Pets allowed
Allowed with Restrictions
Guided tours
Backcountry camping
Please respect the outdoors by practicing Leave No Trace. Learn more about how to apply the principles of Leave No Trace on your next outdoor adventure here.

The first shots of the Civil War were fired at Fort Sumter. It's strategic position at the entrance to Charleston Harbor made it invaluable to the secessionist city of Charleston, and the Confederacy could not abide Union control of its port. Union forces held Fort Sumter, but Confederate forts had already been built on nearby islands. Though war had been imminent for months, cannons aimed at Fort Sumter from James Island became the spark on the powder keg, and their firing on April 12, 1861, was the ignition of the American Civil War.

Fort Sumter is today one of the most popular attractions in Charleston, and it is preserved as part of Fort Sumter National Monument. Ferry boats depart from the city multiple times daily to deliver visitors for tours. This fort is indeed a staple destination of Historic Charleston and for American history in general, but the national monument actually contains three other significant sites and more activities aside from Fort Sumter that are often overlooked. These are Fort Moultrie, the Charleston Light, and Liberty Square.

Fort Moultrie

Fort Moultrie is the oldest site within the national monument. It predates Fort Sumter by more than 50 years and has had a useful lifespan far surpassing Fort Sumter's. Originally built by American forces during the Revolutionary War, it has since seen many iterations, changing with technology and theaters of warfare. It saw combat during only the Revolutionary and Civil Wars, but it was updated and ready for action through all American conflicts up to World War II, and it remained in nearly continuous operation until 1960, when it was turned over to the National Park Service.

Today Fort Moultrie is an interactive museum that offers several recreation opportunities. It has a nice visitor center as well as a self-guided tour of the fort, much of which is open to the public inside and out. It actually has a lot more to explore than Fort Sumter does. What's more, the grounds have walking paths, a grassy field, picnic tables, benches, and a public beach with views of Fort Sumter and Charleston Harbor. Fishing is popular on the beach and at a dock on the backside of the island. Located on Sullivan's Island, Fort Moultrie is accessible by vehicle rather than ferry and is an easy drive from Charleston. Entry is only $3, payable at the visitor center near the main parking area. Dogs are allowed on leash on the lawn and on the beach, but not inside any part of the fort or other park buildings.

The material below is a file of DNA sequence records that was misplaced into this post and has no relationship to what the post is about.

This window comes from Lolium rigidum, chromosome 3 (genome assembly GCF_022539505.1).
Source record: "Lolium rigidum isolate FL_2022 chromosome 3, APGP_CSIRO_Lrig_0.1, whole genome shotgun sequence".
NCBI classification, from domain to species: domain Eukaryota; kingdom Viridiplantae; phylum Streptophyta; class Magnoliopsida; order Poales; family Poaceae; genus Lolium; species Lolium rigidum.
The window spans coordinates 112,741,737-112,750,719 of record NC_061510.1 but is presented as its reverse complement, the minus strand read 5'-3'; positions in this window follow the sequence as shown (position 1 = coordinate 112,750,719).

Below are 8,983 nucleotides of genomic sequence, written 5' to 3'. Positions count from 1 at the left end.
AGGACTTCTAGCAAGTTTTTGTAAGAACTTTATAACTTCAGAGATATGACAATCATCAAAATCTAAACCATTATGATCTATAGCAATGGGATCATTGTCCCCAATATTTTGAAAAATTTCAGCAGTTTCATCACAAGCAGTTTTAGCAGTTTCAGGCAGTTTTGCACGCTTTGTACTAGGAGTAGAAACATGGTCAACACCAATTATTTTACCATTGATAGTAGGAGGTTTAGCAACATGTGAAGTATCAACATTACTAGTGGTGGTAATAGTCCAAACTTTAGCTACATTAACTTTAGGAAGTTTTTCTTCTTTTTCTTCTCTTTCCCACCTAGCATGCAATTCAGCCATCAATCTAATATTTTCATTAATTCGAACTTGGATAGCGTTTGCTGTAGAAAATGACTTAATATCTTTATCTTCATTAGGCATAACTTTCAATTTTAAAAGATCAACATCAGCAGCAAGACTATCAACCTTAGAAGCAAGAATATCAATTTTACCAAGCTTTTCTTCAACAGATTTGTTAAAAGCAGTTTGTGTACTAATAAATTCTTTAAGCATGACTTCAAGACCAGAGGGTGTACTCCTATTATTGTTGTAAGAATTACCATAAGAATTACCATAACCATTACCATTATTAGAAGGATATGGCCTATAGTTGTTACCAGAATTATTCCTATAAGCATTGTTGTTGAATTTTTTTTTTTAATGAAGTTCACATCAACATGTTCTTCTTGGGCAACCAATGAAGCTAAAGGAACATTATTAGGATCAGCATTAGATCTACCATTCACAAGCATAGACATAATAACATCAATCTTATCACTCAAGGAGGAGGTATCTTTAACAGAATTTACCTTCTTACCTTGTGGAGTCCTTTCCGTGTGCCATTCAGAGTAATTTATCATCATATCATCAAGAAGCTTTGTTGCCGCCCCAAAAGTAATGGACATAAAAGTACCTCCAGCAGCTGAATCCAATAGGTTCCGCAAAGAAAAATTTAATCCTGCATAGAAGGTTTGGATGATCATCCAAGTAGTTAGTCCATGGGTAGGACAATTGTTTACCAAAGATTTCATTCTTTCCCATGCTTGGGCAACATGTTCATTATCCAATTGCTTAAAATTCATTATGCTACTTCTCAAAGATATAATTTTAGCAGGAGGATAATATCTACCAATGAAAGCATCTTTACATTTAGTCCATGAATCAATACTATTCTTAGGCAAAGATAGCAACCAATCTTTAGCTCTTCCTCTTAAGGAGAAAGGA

Charleston Light

Also on Sullivan's Island is the Charleston Light, which was the last federally-funded manned lighthouse built on shore in the U.S. At the time of it's completion in 1962, it was one of the most high-tech lighthouses in the world. It featured an elevator, air conditioning (both unique for U.S. lighthouses), and a 28-million candlepower light. The light proved to be far too powerful, actually, and was considered unsafe for operators and the community. It was quickly replaced with a 1.2-million candlepower light, which was perfectly adequate. The light still operates, but it has been automated and unmanned since 1975. It is now part of the national monument, but visitors are not allowed inside. You can view the lighthouse up close from the ground, however, as it is accessible from the town of Sullivan's Island or from the beach. A few informative signs are posted on site.

Liberty Square

This public park is the site of the national monument's main visitor center, the Fort Sumter Visitor Education Center. It is also one of the departure locations for ferries to the fort. Entry to visitor center plus the park's nice waterfront and grassy lawn are free. The South Carolina Aquarium is next door (separate entry fee). Liberty Park is easy walking distance from most of Charleston's Historic District, and it is reachable by public transportation.

Fort Sumter

This is the most popular and historically significant site at the national monument by far. It is on an island near the mouth of Charleston Harbor, only accessible by ferry service or private boat. Entrance to this part of the monument is technically free, but tickets must be purchased for the ferry, which doubles as a unique tour of Charleston Harbor where you'll have a chance of seeing dolphins. It departs from both Liberty Square in downtown and from Patriots Point in Mount Pleasant. There are concessions on board as well as a gift shop with some refreshments available at the fort. Water bottle filling stations are available as well. Expect to spend about 2.5 hours for a ferry tour, which includes time for a ranger-led tour and browsing on your own around Fort Sumter.

The fort's small island is connected by a sandbar to James Island at low tide. If you are there when the tide is out you can stroll along this exposed stretch of sand, where you will find unique views and beachcombing opportunities. Be mindful of the ferry schedule, however. You can always catch the next as long as you aren't on the last trip of the day.

Logistics + Planning

Preferable season(s)




Parking Pass

General Day Use Fee

Open Year-round



Multiple sites. Significant history.


Ferry ticket to Fort Sumter.


ADA accessible
Family friendly
Guided tours
Historically significant
Big vistas
Whale watching
Flushing toilets
Potable water
Picnic tables
General store


Nearby Lodging + Camping


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